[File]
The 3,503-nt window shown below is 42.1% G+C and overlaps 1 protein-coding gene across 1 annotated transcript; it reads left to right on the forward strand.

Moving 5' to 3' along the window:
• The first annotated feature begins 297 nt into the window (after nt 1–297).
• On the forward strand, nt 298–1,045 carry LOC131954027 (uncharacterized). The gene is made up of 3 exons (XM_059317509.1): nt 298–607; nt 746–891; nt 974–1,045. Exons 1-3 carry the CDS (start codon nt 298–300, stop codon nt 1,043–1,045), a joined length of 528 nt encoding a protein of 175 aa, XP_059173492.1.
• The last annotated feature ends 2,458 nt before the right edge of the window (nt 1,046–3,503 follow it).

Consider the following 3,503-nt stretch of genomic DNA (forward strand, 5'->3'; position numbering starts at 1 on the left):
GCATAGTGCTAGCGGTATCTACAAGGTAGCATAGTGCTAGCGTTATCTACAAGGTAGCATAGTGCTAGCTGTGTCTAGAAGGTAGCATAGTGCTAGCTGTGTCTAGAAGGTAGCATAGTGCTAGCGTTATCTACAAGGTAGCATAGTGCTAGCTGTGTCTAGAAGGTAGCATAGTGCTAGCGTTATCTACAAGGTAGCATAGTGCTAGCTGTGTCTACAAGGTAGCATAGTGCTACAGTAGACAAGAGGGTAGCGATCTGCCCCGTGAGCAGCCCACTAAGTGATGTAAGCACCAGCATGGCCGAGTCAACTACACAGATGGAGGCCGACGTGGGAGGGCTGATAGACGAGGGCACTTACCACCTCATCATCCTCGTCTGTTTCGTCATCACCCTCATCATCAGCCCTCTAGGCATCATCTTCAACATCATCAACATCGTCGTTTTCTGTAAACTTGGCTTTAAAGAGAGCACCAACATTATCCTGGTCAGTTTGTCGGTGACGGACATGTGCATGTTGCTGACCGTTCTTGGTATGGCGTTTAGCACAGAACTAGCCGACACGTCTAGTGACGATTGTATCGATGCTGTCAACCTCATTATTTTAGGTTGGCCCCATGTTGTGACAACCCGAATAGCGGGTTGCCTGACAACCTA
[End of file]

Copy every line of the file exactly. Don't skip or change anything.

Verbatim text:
The 3,503-nt window shown below is 42.1% G+C and overlaps 1 protein-coding gene across 1 annotated transcript; it reads left to right on the forward strand.

Moving 5' to 3' along the window:
• The first annotated feature begins 297 nt into the window (after nt 1–297).
• On the forward strand, nt 298–1,045 carry LOC131954027 (uncharacterized). The gene is made up of 3 exons (XM_059317509.1): nt 298–607; nt 746–891; nt 974–1,045. Exons 1-3 carry the CDS (start codon nt 298–300, stop codon nt 1,043–1,045), a joined length of 528 nt encoding a protein of 175 aa, XP_059173492.1.
• The last annotated feature ends 2,458 nt before the right edge of the window (nt 1,046–3,503 follow it).

Consider the following 3,503-nt stretch of genomic DNA (forward strand, 5'->3'; position numbering starts at 1 on the left):
GCATAGTGCTAGCGGTATCTACAAGGTAGCATAGTGCTAGCGTTATCTACAAGGTAGCATAGTGCTAGCTGTGTCTAGAAGGTAGCATAGTGCTAGCTGTGTCTAGAAGGTAGCATAGTGCTAGCGTTATCTACAAGGTAGCATAGTGCTAGCTGTGTCTAGAAGGTAGCATAGTGCTAGCGTTATCTACAAGGTAGCATAGTGCTAGCTGTGTCTACAAGGTAGCATAGTGCTACAGTAGACAAGAGGGTAGCGATCTGCCCCGTGAGCAGCCCACTAAGTGATGTAAGCACCAGCATGGCCGAGTCAACTACACAGATGGAGGCCGACGTGGGAGGGCTGATAGACGAGGGCACTTACCACCTCATCATCCTCGTCTGTTTCGTCATCACCCTCATCATCAGCCCTCTAGGCATCATCTTCAACATCATCAACATCGTCGTTTTCTGTAAACTTGGCTTTAAAGAGAGCACCAACATTATCCTGGTCAGTTTGTCGGTGACGGACATGTGCATGTTGCTGACCGTTCTTGGTATGGCGTTTAGCACAGAACTAGCCGACACGTCTAGTGACGATTGTATCGATGCTGTCAACCTCATTATTTTAGGTTGGCCCCATGTTGTGACAACCCGAATAGCGGGTTGCCTGACAACCTA